Anesthesiology is defined by the American Society of Anesthesiologists as “the practice of medicine dedicated to the relief of pain and total care of the surgical patient before, during and after surgery.” At the UC Davis Medical Center, your anesthesiologist serves as your perioperative physician, responsible for your care before surgery, maintains your vital signs during surgery and manages any post surgical pain you may experience. Your anesthesiologist is a specialist in the use of narcotics and has received extensive training in matching your anesthetic needs with any underlying medical conditions, any family history in response to anesthesia and the requirements of your surgery.
Before you have surgery at the UC Davis Medical Center, a visit is scheduled in the Surgery Admissions Center located in the Davis Tower of the main hospital. At the time of the visit, you will undergo a medical evaluation by one of the specially trained pre-operative nurses. An anesthesiologist will review the findings of your evaluation and the final decision to proceed with surgery will be made. You will discuss your surgery with the staff and what to expect. They will also talk with you about any previous experiences that you have had with anesthesia and determine an anesthetic plan.
The day of your surgery, before entering the operating room, you will meet with the anesthesiologist and/or the resident physician or certified registered nurse anesthetist who has been assigned to your case. Advise them of any changes to your health. Please feel free to ask questions. It is important that you speak freely and truthfully, as many of the anesthetic drugs used can react negatively with other substances. Your anesthesiologist isn’t here to judge you but instead to ensure that you receive the best possible anesthetic care and treatment during your surgery at the UC Davis Medical Center. Being honest with your anesthesiologist is of paramount importance as they will be responsible for supporting your life functions during the surgery and ensuring that you have an uneventful surgical experience and appropriate postoperative care while at the UC Davis Medical Center.
Following your surgery, you will spend time in the Post Anesthesia Care Unit, also known as the recovery room. Before you are released to go home or admitted to the wards, you will be checked by a resident physician or certified registered nurse anesthetist to make sure that there are no complications and that you have recovered from the effects of the anesthesia administered during your surgery. They will report to the anesthesiologist and he or she will approve your release from the Post Anesthesia Care Unit.
Anesthesiologists at the UC Davis Medical Center provide a wide range of patient care services. If you are in the hospital to give birth, the anesthesiologist is the physician who administers the epidural or spinal block, taking into account not only your needs but also the needs of your baby. If your child needs to have a CT scan or MRI that is going to take a long period of time, the anesthesiologist administers a mild sedative and stays during the scan, monitoring your child. If you are suffering from pain while in the hospital after your surgery, an anesthesiologist who has additional training in pain medicine, works with you and your nurse to relieve your pain, if you have a condition called malignant hyperthermia, the anesthesiologist is the physician who is able to diagnosis your condition and then administered anesthetics that do not cause you to have an episode of this potentially life threatening disease and if you suffer from chronic pain, an anesthesiologist will work with you to establish a pharmacological regime that will bring you relief.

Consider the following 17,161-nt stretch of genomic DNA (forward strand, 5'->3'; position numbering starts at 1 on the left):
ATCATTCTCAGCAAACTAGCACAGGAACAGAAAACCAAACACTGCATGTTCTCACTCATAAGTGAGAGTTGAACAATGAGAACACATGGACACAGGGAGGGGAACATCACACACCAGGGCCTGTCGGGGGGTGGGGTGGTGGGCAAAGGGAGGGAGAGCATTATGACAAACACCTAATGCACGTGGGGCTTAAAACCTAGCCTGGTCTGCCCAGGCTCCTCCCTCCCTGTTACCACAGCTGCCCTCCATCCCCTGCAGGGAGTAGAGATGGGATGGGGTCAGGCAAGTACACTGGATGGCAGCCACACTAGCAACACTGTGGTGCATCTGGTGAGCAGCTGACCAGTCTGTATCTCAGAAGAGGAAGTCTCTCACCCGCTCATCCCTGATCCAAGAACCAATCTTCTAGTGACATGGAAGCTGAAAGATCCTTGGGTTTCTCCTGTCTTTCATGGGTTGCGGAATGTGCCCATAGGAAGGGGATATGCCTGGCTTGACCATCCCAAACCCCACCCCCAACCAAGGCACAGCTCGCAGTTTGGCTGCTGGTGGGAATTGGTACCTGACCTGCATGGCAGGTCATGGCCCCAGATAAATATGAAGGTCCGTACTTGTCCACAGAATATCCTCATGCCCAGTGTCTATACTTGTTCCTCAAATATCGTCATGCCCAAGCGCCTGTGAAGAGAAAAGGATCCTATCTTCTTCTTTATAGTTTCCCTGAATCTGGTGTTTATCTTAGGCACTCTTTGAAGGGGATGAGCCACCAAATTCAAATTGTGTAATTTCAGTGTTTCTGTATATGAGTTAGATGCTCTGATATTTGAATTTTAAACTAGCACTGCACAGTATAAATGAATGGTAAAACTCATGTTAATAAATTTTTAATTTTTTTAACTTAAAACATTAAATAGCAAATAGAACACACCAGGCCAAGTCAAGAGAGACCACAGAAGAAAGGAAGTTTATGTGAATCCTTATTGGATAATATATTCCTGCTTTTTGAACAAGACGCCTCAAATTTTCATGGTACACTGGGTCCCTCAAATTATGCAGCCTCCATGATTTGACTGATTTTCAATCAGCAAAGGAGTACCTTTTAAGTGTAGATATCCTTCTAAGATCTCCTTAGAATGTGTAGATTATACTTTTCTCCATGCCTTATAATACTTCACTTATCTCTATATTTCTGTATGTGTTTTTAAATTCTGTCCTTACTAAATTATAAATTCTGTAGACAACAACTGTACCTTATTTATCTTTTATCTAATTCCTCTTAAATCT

An anesthesiologist has graduated from medical school, completed one year of internship and three years of residency training in a program accredited by the American Council for Graduate Medical Education (ACGME). Following their training, anesthesiologists are “board eligible” for certification by The American Board of Anesthesiology (ABA). Certification is conferred when the anesthesiologist has passed both a written and oral examination administered by the ABA. Those anesthesiologists who have successfully passed the examinations are called “Diplomate” of the ABA. Diplomate status is granted for a ten-year period. Anesthesiologists then take a re-certification written exam that tests their current knowledge of anesthesiology. You can check the certification status of your anesthesiologist by calling the ABA.
Several faculty members of the Department of Anesthesiology and Pain Medicine are qualified to provide specialized anesthesia care. These anesthesiologists have either completed an additional year of specialized training or demonstrate clinical competency in that allows them to provide anesthesiology to cardiac patients; transplant patients; pediatric patients; pediatric cardiac patients; obstetrical patients and pain patients. Their training and/or clinical competency is required, allowing them to obtain the appropriate additional credentialing privileges and ensuring you receive the best possible anesthetic management and care during your stay at the UC Davis Medical Center.
All physicians in the Department of Anesthesiology and Pain Medicine are required by state law to hold a valid and current California medical license. To check on the status of your physician, the Medical Board of California maintains a database of all physicians licensed in California and you are welcome to check the licensure status of your anesthesiologist at the UC Davis Medical Center.
Surgical Admissions Center 916-734-2730
Division of Pain Medicine 916-734-7246
American Board of Anesthesiology 919-881-2570